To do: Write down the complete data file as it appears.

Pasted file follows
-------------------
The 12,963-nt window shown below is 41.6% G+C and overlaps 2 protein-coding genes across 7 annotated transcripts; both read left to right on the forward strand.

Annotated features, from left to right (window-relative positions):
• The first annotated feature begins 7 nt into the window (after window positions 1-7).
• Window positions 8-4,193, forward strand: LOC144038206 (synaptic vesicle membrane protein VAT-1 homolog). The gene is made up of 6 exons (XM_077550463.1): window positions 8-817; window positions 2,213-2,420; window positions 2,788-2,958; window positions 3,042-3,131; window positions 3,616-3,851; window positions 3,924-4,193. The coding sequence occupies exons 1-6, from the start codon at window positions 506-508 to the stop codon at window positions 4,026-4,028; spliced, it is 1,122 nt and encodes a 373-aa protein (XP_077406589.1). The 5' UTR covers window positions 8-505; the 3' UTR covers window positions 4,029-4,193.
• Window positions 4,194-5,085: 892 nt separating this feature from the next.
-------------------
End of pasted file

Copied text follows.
The 12,963-nt window shown below is 41.6% G+C and overlaps 2 protein-coding genes across 7 annotated transcripts; both read left to right on the forward strand.

Annotated features, from left to right (window-relative positions):
• The first annotated feature begins 7 nt into the window (after window positions 1-7).
• Window positions 8-4,193, forward strand: LOC144038206 (synaptic vesicle membrane protein VAT-1 homolog). The gene is made up of 6 exons (XM_077550463.1): window positions 8-817; window positions 2,213-2,420; window positions 2,788-2,958; window positions 3,042-3,131; window positions 3,616-3,851; window positions 3,924-4,193. The coding sequence occupies exons 1-6, from the start codon at window positions 506-508 to the stop codon at window positions 4,026-4,028; spliced, it is 1,122 nt and encodes a 373-aa protein (XP_077406589.1). The 5' UTR covers window positions 8-505; the 3' UTR covers window positions 4,029-4,193.
• Window positions 4,194-5,085: 892 nt separating this feature from the next.